SOFIA has detected water molecules (H2O) in Clavius Crater, one of the largest craters visible from Earth, located in the Moon’s southern hemisphere. Previous observations of the Moon’s surface detected some form of hydrogen, but were unable to distinguish between water and its close chemical relative, hydroxyl (OH). Data from this location reveal water in concentrations of 100 to 412 parts per million – roughly equivalent to a 12-ounce bottle of water – trapped in a cubic meter of soil spread across the lunar surface. The results are published in the latest issue of Nature Astronomy.

“We had indications that H2O – the familiar water we know – might be present on the sunlit side of the Moon,” said Paul Hertz, director of the Astrophysics Division in the Science Mission Directorate at NASA Headquarters in Washington. “Now we know it is there. This discovery challenges our understanding of the lunar surface and raises intriguing questions about resources relevant for deep space exploration.”

As a comparison, the Sahara desert has 100 times the amount of water than what SOFIA detected in the lunar soil. Despite the small amounts, the discovery raises new questions about how water is created and how it persists on the harsh, airless lunar surface.

Water is a precious resource in deep space and a key ingredient of life as we know it. Whether the water SOFIA found is easily accessible for use as a resource remains to be determined. Under NASA’s Artemis program, the agency is eager to learn all it can about the presence of water on the Moon in advance of sending the first woman and next man to the lunar surface in 2024 and establishing a sustainable human presence there by the end of the decade.

SOFIA’s results build on years of previous research examining the presence of water on the Moon. When the Apollo astronauts first returned from the Moon in 1969, it was thought to be completely dry. Orbital and impactor missions over the past 20 years, such as NASA’s Lunar Crater Observation and Sensing Satellite, confirmed ice in permanently shadowed craters around the Moon’s poles. Meanwhile, several spacecraft – including the Cassini mission and Deep Impact comet mission, as well as the Indian Space Research Organization’s Chandrayaan-1 mission – and NASA’s ground-based Infrared Telescope Facility, looked broadly across the lunar surface and found evidence of hydration in sunnier regions. Yet those missions were unable to definitively distinguish the form in which it was present – either H2O or OH.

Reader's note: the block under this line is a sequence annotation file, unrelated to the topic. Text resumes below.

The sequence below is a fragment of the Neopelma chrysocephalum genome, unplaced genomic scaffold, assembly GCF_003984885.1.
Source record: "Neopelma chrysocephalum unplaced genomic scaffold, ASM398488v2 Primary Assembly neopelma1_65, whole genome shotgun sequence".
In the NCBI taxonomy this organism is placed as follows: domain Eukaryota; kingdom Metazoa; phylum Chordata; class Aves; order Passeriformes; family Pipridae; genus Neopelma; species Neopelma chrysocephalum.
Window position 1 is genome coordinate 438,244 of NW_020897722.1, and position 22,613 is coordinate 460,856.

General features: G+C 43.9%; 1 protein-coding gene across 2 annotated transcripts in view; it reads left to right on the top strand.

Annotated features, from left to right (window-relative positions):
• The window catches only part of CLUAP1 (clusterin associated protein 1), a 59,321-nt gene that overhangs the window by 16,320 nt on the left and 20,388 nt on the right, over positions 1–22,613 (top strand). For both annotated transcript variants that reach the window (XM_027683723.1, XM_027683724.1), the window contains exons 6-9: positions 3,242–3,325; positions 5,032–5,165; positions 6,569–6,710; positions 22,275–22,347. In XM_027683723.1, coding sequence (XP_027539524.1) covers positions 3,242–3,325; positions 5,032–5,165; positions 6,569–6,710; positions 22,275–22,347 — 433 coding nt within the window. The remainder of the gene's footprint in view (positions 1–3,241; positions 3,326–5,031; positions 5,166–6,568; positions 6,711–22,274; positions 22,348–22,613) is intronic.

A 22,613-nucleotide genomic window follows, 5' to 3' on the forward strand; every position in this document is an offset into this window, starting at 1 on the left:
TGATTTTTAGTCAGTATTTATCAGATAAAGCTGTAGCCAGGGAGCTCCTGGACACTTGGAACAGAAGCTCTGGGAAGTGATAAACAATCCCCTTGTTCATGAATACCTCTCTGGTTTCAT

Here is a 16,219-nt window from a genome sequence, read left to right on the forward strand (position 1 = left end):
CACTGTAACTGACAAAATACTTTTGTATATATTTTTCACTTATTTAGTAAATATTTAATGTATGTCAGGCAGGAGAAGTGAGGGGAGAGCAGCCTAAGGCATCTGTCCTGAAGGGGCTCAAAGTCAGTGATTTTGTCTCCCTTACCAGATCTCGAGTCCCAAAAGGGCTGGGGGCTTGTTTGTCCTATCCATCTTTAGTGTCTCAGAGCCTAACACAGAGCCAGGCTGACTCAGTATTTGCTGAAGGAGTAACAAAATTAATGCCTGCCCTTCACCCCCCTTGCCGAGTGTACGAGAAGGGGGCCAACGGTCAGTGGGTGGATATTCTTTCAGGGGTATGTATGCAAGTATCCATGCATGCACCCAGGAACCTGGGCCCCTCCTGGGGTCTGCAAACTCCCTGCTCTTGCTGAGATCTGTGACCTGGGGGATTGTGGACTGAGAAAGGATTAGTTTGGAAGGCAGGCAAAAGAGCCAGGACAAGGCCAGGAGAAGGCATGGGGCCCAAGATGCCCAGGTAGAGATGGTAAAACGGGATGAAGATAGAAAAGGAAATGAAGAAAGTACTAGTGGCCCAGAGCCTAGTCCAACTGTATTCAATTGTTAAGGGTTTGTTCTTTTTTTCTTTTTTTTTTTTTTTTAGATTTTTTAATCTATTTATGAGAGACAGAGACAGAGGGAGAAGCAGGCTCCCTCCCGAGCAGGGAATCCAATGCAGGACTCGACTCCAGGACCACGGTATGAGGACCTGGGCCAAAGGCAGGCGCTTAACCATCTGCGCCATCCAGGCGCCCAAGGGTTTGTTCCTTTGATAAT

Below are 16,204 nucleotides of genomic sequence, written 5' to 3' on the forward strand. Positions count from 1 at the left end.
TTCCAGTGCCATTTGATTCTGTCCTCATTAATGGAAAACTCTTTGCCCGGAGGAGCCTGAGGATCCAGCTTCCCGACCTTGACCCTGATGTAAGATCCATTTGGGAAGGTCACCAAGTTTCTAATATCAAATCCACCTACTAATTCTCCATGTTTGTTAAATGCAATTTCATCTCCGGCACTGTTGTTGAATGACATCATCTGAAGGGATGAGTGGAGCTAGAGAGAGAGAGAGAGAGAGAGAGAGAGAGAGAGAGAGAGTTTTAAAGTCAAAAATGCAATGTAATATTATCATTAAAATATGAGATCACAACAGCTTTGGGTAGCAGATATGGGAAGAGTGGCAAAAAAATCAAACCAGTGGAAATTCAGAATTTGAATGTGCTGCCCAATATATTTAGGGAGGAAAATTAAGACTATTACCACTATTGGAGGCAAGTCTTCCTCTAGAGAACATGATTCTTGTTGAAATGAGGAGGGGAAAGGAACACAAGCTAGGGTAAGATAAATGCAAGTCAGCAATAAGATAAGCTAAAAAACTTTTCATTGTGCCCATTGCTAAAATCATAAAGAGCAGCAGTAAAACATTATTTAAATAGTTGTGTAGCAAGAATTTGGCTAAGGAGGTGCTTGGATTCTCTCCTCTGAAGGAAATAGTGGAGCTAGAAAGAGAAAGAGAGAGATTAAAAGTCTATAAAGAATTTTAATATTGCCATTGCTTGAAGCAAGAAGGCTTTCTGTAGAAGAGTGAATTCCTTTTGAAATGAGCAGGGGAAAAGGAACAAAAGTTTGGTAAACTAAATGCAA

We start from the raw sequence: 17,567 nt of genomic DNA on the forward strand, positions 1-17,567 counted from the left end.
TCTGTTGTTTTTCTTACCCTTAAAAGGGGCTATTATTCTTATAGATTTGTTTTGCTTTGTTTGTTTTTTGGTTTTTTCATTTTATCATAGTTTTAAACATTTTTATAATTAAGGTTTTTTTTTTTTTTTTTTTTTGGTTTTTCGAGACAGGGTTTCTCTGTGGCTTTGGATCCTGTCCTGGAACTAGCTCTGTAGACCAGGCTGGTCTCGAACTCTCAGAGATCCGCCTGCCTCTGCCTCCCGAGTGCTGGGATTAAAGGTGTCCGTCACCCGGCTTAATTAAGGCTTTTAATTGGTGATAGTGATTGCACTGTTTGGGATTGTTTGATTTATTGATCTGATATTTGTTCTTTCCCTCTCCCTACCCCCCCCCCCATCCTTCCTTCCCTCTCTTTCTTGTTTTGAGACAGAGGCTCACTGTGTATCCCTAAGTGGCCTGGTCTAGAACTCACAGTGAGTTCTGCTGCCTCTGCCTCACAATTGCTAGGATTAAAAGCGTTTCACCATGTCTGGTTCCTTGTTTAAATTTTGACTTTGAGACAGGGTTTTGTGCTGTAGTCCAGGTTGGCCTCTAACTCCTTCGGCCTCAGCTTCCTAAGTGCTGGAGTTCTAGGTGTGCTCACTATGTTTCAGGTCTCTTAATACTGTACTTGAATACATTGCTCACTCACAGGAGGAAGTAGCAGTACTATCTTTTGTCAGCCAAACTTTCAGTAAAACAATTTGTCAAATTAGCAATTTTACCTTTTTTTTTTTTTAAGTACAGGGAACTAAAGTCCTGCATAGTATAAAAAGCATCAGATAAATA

“Prior to the SOFIA observations, we knew there was some kind of hydration,” said Casey Honniball, the lead author who published the results from her graduate thesis work at the University of Hawaii at Mānoa in Honolulu. “But we didn’t know how much, if any, was actually water molecules – like we drink every day – or something more like drain cleaner.”

Scientists using NASA’s telescope on an airplane, the Stratospheric Observatory for Infrared Astronomy, discovered water on a sunlit surface of the Moon for the first time. SOFIA is a modified Boeing 747SP aircraft that allows astronomers to study the solar system and beyond in ways that are not possible with ground-based telescopes. Molecular water, H2O, was found in Clavius Crater, one of the largest craters visible from Earth in the Moon’s southern hemisphere. This discovery indicates that water may be distributed across the lunar surface, and not limited to cold, shadowed places.